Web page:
When looking at those dynamic walls of photos, only a small text attribution is overlaid in the bottom left corner of each, keeping the focus on the photo. Clicking an individual image reveals a similar visual focus. Here, the picture itself gets prime placement, with all the title, description, and metadata relegated beneath, where you have to scroll down to see it. To serious photographers who referenced this stuff all the time, this might be an inconvenience. But the new Flickr isn’t as geared toward the serious photographer as the old one was. It’s geared towards a slightly wider audience—one now accustomed to the pure visual pleasures of Instagram and the like.

Other new features show this same commitment to a photo-first experience. At any point when browsing an image, you can jump into a slick, full screen Ken Burns-style slideshow of the set it’s in. Since you don’t have to worry about opening some processor-choking app (looking at you, iPhoto) or diving into a different section of the site to do it, the new slideshow feature is a remarkably fast and easy way to cycle through shots, hands free, while you’re leaning back in your chair. It’s quick enough that it becomes not just a tool for showing your photographs off to others, but for looking at other users’ sets and collections too.


One of the big, screaming, "hey look we’re taking this seriously!" features of the new Flickr isn’t necessarily a feature at all. It’s the simple fact that Yahoo’s giving users a terabyte of storage for their photos. That’s enough space for 537,731 photos from your smartphone, or some 250,000 from your fancy pants DSLR (thanks to the roomy new accounts, photos get uploaded at full size—a significant advantage over compression-happy platforms like Facebook and Google Plus.) Since very few people have a quarter million photos in their collection, much less a half million, what this means practically speaking is that Flickr’s giving all its users unlimited storage.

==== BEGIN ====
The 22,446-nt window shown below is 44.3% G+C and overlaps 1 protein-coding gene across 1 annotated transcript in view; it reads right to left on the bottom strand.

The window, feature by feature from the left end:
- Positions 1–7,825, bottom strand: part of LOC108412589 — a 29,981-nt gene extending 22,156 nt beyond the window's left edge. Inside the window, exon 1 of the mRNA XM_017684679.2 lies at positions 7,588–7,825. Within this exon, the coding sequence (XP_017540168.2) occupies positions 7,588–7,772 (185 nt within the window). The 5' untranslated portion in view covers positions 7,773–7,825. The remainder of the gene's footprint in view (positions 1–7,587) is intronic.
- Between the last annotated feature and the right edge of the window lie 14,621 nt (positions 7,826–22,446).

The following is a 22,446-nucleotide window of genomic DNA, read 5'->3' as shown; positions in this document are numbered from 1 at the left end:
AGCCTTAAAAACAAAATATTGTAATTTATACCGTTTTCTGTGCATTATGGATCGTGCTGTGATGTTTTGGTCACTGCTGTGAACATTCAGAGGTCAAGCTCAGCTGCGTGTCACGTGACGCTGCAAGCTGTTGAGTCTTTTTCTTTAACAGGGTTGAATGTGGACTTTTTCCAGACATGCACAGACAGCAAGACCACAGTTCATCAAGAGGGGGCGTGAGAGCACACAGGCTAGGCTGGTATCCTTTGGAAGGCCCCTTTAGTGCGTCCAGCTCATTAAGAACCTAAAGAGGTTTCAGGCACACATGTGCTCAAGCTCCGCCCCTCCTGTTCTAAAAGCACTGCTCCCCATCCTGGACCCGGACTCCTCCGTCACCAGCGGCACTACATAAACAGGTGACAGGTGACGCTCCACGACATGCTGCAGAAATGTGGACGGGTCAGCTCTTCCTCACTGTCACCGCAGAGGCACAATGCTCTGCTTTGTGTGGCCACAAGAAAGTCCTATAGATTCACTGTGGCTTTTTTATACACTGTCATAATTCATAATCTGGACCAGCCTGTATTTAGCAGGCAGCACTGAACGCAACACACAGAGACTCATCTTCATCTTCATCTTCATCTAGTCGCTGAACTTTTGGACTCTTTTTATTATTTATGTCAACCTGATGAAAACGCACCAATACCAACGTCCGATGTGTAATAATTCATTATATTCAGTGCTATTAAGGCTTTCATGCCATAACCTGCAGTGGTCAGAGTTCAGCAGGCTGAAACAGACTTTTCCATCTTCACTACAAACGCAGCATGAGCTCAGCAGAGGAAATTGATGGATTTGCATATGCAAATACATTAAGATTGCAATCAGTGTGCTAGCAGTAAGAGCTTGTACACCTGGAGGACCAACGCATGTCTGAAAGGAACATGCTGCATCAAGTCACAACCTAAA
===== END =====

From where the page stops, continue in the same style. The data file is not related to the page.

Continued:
It’s a play right out of the Google playbook (or maybe at this point just the Marissa Mayer playbook). When launching Gmail back in 2004, Google got the web’s attention simply by blasting the longstanding inbox size constraints to smithereens, offering users a jaw-dropping gigabyte of storage for their messages. The promise, essentially, was that you’d never have to delete an email again.

Of course, from a marketing perspective, both a gigabyte then and a terabyte now are even better than just coming out and telling people they have unlimited space. The word "terabyte" is far more impressive, making the whole thing sound like a grand feat of data center engineering and a refreshingly benevolent corporate deed, as opposed to a simple acknowledgment of the fact that data storage is dirt cheap for a company of Yahoo’s size. For most of us whose laptops’ hard drives are still measured in paltry gigs, this is the first taste of what a terabyte really feels like. It tastes cool.

And for old Flickr users, it’s already proving useful. Wired’s Joe Brown noted that, with his new, super-sized account, he immediately got access to all sorts of photos that were lost when he failed to keep up with his old "pro" subscription: "Best part of new flickr: all the photos I lost when I didn’t renew my pro account are magically back thanks to the new storage 'limits.'"

In all, the new design is a nice way of signaling that, under Yahoo’s new stewardship, Flickr won’t just be left to die. Now they just need people to start using it again.

Try it out here.

Add New Comment


  • DB